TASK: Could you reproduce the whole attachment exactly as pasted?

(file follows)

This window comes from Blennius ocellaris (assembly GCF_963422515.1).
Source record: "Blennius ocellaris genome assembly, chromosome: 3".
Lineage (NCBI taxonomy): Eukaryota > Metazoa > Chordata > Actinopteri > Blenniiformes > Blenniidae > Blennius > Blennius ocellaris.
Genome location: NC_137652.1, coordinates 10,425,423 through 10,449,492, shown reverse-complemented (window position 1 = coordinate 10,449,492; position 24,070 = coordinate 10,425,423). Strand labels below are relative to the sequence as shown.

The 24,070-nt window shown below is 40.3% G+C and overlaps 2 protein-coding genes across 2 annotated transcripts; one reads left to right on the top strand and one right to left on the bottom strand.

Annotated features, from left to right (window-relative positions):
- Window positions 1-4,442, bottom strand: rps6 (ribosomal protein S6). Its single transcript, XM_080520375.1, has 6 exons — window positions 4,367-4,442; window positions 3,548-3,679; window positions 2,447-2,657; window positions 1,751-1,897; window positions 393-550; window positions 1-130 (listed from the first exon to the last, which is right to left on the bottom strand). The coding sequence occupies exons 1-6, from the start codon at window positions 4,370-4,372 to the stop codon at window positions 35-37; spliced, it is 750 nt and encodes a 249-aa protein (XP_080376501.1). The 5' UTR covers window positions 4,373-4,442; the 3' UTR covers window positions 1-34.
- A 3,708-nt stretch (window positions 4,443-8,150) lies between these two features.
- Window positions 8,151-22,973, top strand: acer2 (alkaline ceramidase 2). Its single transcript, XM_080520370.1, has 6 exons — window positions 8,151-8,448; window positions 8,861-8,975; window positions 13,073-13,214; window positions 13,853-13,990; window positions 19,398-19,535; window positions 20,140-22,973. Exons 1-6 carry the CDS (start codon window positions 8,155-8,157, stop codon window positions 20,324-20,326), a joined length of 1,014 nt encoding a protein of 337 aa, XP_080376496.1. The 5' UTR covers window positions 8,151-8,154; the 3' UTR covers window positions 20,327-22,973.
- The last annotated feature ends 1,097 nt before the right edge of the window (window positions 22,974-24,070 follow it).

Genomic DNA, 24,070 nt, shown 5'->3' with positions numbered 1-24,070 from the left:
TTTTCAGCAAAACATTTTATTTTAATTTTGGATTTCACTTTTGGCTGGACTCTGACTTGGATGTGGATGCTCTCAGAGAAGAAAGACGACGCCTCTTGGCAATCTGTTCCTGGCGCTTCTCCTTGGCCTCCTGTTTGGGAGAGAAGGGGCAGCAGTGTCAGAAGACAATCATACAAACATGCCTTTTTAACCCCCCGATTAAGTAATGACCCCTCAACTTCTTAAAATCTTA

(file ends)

This window comes from Blennius ocellaris (assembly GCF_963422515.1).
Source record: "Blennius ocellaris genome assembly, chromosome: 3".
Lineage (NCBI taxonomy): Eukaryota > Metazoa > Chordata > Actinopteri > Blenniiformes > Blenniidae > Blennius > Blennius ocellaris.
Genome location: NC_137652.1, coordinates 10,425,423 through 10,449,492, shown reverse-complemented (window position 1 = coordinate 10,449,492; position 24,070 = coordinate 10,425,423). Strand labels below are relative to the sequence as shown.

The 24,070-nt window shown below is 40.3% G+C and overlaps 2 protein-coding genes across 2 annotated transcripts; one reads left to right on the top strand and one right to left on the bottom strand.

Annotated features, from left to right (window-relative positions):
- Window positions 1-4,442, bottom strand: rps6 (ribosomal protein S6). Its single transcript, XM_080520375.1, has 6 exons — window positions 4,367-4,442; window positions 3,548-3,679; window positions 2,447-2,657; window positions 1,751-1,897; window positions 393-550; window positions 1-130 (listed from the first exon to the last, which is right to left on the bottom strand). The coding sequence occupies exons 1-6, from the start codon at window positions 4,370-4,372 to the stop codon at window positions 35-37; spliced, it is 750 nt and encodes a 249-aa protein (XP_080376501.1). The 5' UTR covers window positions 4,373-4,442; the 3' UTR covers window positions 1-34.
- A 3,708-nt stretch (window positions 4,443-8,150) lies between these two features.
- Window positions 8,151-22,973, top strand: acer2 (alkaline ceramidase 2). Its single transcript, XM_080520370.1, has 6 exons — window positions 8,151-8,448; window positions 8,861-8,975; window positions 13,073-13,214; window positions 13,853-13,990; window positions 19,398-19,535; window positions 20,140-22,973. Exons 1-6 carry the CDS (start codon window positions 8,155-8,157, stop codon window positions 20,324-20,326), a joined length of 1,014 nt encoding a protein of 337 aa, XP_080376496.1. The 5' UTR covers window positions 8,151-8,154; the 3' UTR covers window positions 20,327-22,973.
- The last annotated feature ends 1,097 nt before the right edge of the window (window positions 22,974-24,070 follow it).

Genomic DNA, 24,070 nt, shown 5'->3' with positions numbered 1-24,070 from the left:
TTTTCAGCAAAACATTTTATTTTAATTTTGGATTTCACTTTTGGCTGGACTCTGACTTGGATGTGGATGCTCTCAGAGAAGAAAGACGACGCCTCTTGGCAATCTGTTCCTGGCGCTTCTCCTTGGCCTCCTGTTTGGGAGAGAAGGGGCAGCAGTGTCAGAAGACAATCATACAAACATGCCTTTTTAACCCCCCGATTAAGTAATGACCCCTCAACTTCTTAAAATCTTA